Over the past few months we’ve had an increasing problem with Nikki and her desire to win or be first. First out the door, first to the car. If she finishes dinner first she yells “I win.”
Until a few weeks ago it was largely contained to beating JD or Brian and I. We would try to cut it off – house rule is if you cry or whine at losing you can’t play games with us the rest of the night. If you gloat about winning you have to apologize and you’re done playing as well.
Then a few weeks ago she was suddenly in competition with everyone and at school was somehow convincing her friends to let her go first all the time when they played together. My final straw came when she almost plowed through two other families to be first to the front door of the school.
I did what some of my friends and I term “hammer dropping,” JD leaves the house first every morning, Nikki is no longer allowed to run ahead of us on the sidewalk but has to stay next to me. Any whining about not getting something first, or about not finishing first gets her a warning and then sent to her room.
So two weeks ago when Brian and I saw that the had its annual Rubber Duck race during the weekend, I thought it was the perfect opportunity to show Nikki how most people are gracious in losing and that she is not always going to win or be first. The Lion’s Club, which uses the proceeds to help fund their own charitable work, which includes Camp Nerden - a program Nikki benefits from directly, dumps over 2,000 rubber ducks into the stream at Brookside Park.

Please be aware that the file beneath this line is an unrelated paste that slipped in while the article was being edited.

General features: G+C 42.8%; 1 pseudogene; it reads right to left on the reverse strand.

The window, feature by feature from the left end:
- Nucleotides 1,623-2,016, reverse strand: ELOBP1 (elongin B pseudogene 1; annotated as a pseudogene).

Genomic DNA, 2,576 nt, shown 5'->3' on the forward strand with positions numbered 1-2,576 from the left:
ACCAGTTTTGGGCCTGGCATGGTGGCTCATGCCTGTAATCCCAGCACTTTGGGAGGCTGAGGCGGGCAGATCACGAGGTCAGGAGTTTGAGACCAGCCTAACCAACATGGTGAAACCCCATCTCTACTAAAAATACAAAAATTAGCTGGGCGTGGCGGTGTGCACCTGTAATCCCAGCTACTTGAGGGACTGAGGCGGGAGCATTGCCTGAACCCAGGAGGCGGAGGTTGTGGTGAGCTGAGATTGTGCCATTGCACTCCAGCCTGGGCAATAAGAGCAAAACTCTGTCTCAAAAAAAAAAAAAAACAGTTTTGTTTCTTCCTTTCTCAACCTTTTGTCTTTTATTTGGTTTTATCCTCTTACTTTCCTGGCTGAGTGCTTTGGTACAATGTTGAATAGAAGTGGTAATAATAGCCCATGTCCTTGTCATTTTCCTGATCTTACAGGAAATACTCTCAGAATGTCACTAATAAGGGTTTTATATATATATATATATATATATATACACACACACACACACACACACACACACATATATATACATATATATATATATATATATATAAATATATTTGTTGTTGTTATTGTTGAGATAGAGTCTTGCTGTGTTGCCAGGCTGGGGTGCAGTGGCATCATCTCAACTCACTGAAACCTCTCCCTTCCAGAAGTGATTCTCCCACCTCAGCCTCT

So we took the kids and bought two of the ducks – Brian and Nikki on one ticket and JD and I on the other. We made sure point out the trays full of ducks sitting next to the registration table and talked about how the Club does good things with the money they raise and we were participating for that reason and not to win.
I was feeling a little smug about my plan. And smug is never a good thing.
We “duck watched” at a couple of places along the stream. We laughed as the ducks came over the waterfall and got stuck and then moved toward the finish line.
The kids found a spot they could watch the ducks come around the last bend and into the finish line. So we settled in and I read the numbers of the first duck to reach the final stretch and then we watched as it bumped along rocks and went under a ledge only to not come out again. The second duck to come around the turn took the same path.
As the third duck came down it was staying next to the opposite bank and seemed to have a chance of making it through. It spun so I could read the number “11-75” I called out to the kids. “Oh my God, that’s your duck, Nikki.”
And my sure bet for a life lesson turned into Nikki (and Brian’s) sure bet for a winner as the duck found the current and sped off into the chute.
“I won, I won” filled the air.
And we still need to work more on the gloating when winning.